What is your teen doing online tonight?
In a report first published on Feb 10, 2009, it was reported that:
Teenagers spend an average of 31 hours a week online and nearly two hours a week looking at pornography, according to a study. (Emphasis mine throughout.)
They spend some three and a half hours communicating with friends on MSN, and around two hours on YouTube and in chat rooms.
Just over an hour is devoted to looking up cosmetic surgery procedures such as how to enlarge breasts and get collagen implants, an hour and a half is spent on family planning and pregnancy websites and one hour 35 minutes is spent investigating diets and weight loss.
One in four teenagers of the 1,000 polled said they regularly spoke to strangers online but thought it harmless.
One in three admitted trying to hide what they were looking at if a parent entered the room.
What wasn’t reported in this study was that 42% of all teens also report having been “cyberbullied” while online. Cyberbullying includes threatening emails, harassing emails, extortion, emailing or texting sexually explicit text, photos or videos, and applying peer pressure to involve teens in illegal activities.
According to an online report entitled: Terror in the Classroom: What Can Be Done?, Part 3, posted at: http://www.schoolcio.com/showarticle/1038:
“Of those that reported that they had been cyberbullied, over 50 percent reported the cyberbullying lasted on average 2-4 days, while approximately 30 percent lasted a week or longer. Over 41 percent of the time cyberbullying took place with instant messaging, chat rooms and blogs (MySpace, Xanga, Facebook, Bebo, etc). In addition, 35 percent reported that e-mail was used to cyberbully them.”
“Of those students that reported being bullied, 59 percent of the time they were teased or called names, 47 percent were lied about, 35 percent were threatened and 30 percent had were sexually harassed. Almost half of those who were cyberbullied said additional bullying followed the initial episode.”
“A total 35 percent of the victims kept the bullying to themselves while 30 percent told a friend, one person told a parent and no one told a teacher! However, angry, depressed and hurt were the top three emotions experienced (averaging over 3 points on a 5 point scale).”
(Source quoted above.)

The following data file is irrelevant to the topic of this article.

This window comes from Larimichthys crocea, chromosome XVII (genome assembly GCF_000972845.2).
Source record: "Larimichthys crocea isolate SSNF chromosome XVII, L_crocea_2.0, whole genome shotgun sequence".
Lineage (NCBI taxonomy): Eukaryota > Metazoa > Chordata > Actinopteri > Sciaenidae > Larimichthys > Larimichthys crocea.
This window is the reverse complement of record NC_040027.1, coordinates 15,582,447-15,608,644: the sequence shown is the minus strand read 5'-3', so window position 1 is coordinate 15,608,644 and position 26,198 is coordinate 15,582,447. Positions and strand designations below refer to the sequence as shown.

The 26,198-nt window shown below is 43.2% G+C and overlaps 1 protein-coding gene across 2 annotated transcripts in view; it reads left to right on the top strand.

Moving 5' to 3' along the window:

Those are not encouraging statistics, are they? They point to just how dangerous our instant information age has become for teens.
These reports do not even make mention of the fact that 20% of teens who have been cyberbullied have had thoughts of committing suicide! (You can find a downloadable report oncyberbullying and suicide at:
In some cases, teens have been driven to follow through, and actually commit suicide because of cyberbullying. Witness this report from CBS news:
“(CBS) Police are investigating whether cyberbullies contributed to the suicide of a teen in the Long Island, N.Y. town of West Islip. The nasty messages continued to show up online even after her death, reports CBS News Correspondent Jeff Glor.”
“Soccer star Alexis Pilkington, 17, took her own life March 21 following vicious taunts on social networking sites — which persisted postmortem on Internet tribute pages, worsening the grief of her family and friends”.
Not only was she cyberbullied to the extent that she took her own life, the cyberbullying continued even AFTER she died!
That’s how SERIOUS this threat is!
This is just one instance. Go online and google “cyberbullying” and as of this date, you will find over 125,000 different posting about this threat!
The problem with most teens is they think they are capable of handling things for themselves. They don’t want Mom or Dad “interfering” with their lives. But isn’t this is an instance where Mom or Dad SHOULD be involved?
How about it, Moms and Dads?
Do you KNOW what your kids are doing on line tonight?
Are you monitoring their internet activity?
Have you ever read any of their emails?
Have you ever looked at their pages on MySpace or Facebook?
Do you even know if they have pages up there?
I’m not advocating standing over them every minute they’re online, but at least be aware of what’s going on!
You should know who their online friends are, what chat rooms they visit, what sites they look at., what kind of email they receive.
As long as they are under your roof, and you are supporting them, you have the right to know. In fact, you SHOULD know! They may not like it, but it’s really for their own good.
Please take this seriously!
Do you KNOW what your teen is doing online tonight!?